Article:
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Still manually managing provider data? Here are four errors that cost the hospital revenue and how to fix them

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Managing provider data is growing ever more complicated, especially for multi-entity, multi-state hospitals heavily dependent on commercial insurance revenue.

Many hospitals, health systems and individual providers continue to rely on manual processes for enrolling and credentialing physicians in the countless health plans that have proliferated in recent years. Needless to say, these processes—in addition to being repetitive and tedious—are extremely limited in their ability to expedite provider data submission and verification. And as providers well know, these persistent inefficiencies are costing them significant revenue.

With that, let’s focus on where the leakages most commonly spring—and how to seal them off once and for all with a modern provider data management solution.

Provider data is stored in disjointed and multiple systems across different departments. This is a recipe for problems such as outdated provider directories, denied claims, patient dissatisfaction and other serious issues that threaten a healthy revenue flow. The solution: house data in a central hub that updates and synchronizes provider data across every department that relies upon it. Such automation is an essential feature of a robust provider data management system, equipping provider organizations with a proverbial “single source of truth”—at least regarding physician data.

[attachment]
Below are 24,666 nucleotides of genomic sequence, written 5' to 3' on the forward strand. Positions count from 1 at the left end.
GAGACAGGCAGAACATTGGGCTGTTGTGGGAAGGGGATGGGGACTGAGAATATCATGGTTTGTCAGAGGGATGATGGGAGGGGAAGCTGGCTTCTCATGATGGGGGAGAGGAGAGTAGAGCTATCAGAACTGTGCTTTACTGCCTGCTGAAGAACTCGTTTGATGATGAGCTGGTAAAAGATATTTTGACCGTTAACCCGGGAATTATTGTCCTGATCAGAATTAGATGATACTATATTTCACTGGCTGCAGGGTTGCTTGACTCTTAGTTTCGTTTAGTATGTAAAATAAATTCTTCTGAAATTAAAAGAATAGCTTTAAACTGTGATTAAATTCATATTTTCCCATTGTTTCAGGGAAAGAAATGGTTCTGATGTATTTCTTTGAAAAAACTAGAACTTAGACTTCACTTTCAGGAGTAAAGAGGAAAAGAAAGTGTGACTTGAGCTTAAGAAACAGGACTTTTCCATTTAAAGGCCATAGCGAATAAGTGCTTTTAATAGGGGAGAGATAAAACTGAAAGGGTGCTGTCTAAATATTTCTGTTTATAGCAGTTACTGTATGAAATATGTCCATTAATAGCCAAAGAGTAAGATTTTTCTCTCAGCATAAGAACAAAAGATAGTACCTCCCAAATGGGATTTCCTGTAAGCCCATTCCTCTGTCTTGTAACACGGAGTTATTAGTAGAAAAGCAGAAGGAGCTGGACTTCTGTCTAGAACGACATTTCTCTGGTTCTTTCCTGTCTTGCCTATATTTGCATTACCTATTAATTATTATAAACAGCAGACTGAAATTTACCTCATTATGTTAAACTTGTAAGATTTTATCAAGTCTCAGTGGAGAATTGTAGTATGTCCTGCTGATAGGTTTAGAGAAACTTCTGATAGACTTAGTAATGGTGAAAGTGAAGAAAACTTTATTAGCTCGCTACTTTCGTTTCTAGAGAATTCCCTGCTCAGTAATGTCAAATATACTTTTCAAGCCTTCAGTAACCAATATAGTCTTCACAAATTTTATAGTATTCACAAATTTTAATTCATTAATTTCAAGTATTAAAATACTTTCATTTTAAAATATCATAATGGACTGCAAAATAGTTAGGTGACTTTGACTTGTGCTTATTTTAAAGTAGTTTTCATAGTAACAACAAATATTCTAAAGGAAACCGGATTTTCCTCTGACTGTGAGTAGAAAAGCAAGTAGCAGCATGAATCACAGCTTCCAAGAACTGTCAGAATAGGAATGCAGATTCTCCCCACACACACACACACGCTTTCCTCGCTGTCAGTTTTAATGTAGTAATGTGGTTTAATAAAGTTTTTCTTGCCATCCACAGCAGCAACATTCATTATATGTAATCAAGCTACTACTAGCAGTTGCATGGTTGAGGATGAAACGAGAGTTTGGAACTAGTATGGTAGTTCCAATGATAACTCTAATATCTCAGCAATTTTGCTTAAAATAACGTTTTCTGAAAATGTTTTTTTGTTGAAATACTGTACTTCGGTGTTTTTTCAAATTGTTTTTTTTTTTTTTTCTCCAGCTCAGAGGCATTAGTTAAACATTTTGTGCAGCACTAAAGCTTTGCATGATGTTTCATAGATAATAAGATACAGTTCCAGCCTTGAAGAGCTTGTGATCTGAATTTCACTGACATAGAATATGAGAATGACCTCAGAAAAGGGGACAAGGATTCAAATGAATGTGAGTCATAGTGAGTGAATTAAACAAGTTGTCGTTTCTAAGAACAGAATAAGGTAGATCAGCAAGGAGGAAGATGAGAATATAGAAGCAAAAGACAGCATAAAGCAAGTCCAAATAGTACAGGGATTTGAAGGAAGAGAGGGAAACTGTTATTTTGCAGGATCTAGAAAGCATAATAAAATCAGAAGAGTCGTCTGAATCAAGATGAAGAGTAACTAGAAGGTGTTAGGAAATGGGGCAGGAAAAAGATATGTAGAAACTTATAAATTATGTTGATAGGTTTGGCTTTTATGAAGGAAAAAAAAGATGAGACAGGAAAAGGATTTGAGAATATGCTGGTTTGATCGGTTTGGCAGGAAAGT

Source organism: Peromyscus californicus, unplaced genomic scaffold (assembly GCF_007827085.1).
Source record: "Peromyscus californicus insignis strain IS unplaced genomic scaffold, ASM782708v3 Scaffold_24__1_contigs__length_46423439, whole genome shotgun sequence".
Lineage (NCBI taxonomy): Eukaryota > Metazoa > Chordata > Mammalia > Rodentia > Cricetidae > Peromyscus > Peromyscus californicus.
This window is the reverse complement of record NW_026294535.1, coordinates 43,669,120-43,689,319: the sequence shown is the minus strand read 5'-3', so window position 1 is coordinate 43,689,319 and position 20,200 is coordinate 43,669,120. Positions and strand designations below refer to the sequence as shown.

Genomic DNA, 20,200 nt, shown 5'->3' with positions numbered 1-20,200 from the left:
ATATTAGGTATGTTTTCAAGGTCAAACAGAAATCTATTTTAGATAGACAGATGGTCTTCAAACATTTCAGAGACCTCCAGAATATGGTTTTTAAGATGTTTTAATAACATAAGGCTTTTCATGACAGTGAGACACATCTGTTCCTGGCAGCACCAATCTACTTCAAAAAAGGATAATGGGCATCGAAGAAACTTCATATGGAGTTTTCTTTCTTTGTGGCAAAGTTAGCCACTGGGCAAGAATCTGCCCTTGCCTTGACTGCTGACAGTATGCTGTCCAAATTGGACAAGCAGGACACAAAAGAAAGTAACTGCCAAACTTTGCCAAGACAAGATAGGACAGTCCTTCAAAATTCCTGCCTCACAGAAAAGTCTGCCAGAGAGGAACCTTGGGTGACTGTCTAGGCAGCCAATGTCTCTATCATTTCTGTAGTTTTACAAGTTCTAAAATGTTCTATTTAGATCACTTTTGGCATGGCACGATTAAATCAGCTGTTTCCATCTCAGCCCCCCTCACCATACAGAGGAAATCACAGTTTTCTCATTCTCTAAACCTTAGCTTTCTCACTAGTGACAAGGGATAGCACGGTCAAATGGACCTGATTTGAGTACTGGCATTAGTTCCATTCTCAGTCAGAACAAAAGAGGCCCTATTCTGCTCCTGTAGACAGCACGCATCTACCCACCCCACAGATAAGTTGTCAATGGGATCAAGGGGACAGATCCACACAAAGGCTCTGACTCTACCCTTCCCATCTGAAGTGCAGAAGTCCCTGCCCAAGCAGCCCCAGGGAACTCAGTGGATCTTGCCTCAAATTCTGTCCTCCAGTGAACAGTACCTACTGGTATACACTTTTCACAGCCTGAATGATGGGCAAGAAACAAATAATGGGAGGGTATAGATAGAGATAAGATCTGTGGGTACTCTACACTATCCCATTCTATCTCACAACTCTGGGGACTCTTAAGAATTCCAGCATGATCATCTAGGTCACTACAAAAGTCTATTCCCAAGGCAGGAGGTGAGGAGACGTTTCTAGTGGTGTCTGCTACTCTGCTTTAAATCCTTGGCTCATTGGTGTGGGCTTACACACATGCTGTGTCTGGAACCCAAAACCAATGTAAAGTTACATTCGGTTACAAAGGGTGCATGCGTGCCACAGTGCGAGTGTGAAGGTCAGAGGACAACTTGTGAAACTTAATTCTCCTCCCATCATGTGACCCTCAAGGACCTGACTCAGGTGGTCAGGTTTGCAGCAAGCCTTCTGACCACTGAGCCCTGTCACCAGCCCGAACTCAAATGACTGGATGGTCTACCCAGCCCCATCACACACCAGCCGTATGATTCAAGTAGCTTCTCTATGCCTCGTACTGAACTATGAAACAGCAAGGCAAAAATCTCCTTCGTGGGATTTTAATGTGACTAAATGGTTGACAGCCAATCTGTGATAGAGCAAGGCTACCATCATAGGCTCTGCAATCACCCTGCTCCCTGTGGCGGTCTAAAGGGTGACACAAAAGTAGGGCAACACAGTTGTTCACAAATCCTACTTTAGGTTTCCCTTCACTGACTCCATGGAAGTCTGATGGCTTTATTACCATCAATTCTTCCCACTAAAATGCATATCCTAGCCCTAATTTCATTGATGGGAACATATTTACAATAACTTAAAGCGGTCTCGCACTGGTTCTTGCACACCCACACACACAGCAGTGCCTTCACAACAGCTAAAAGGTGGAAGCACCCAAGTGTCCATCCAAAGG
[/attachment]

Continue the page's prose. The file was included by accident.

Upon implementation, hospitals and health systems immediately benefit from the elimination of time-consuming repetition. More permanently, denied claims become fewer and farther between. Of course, such a central hub must have the technological capability to easily integrate with other systems, departments and even external data sources.

There is no system of “checks and balances” to easily review and confirm that provider data is accurate and up-to-date. This one deficiency can seriously delay provider onboarding to new plans, with the domino effect of related delays in reaping revenue. So while a central hub goes a long way in managing, changing and updating data across the healthcare organization, an advanced data management platform should also include features that flag and notify enrollment and credentialing staff when these activities need to be done and for which physicians. Further, these alerts should be proactive, based on state regulations, payer (commercial or government) rules and physician specialty.

Importantly, a provider data management system that keeps these rules continuously updated is a smart and efficient replacement for the old way of entrusting this information to staff within disparate departments.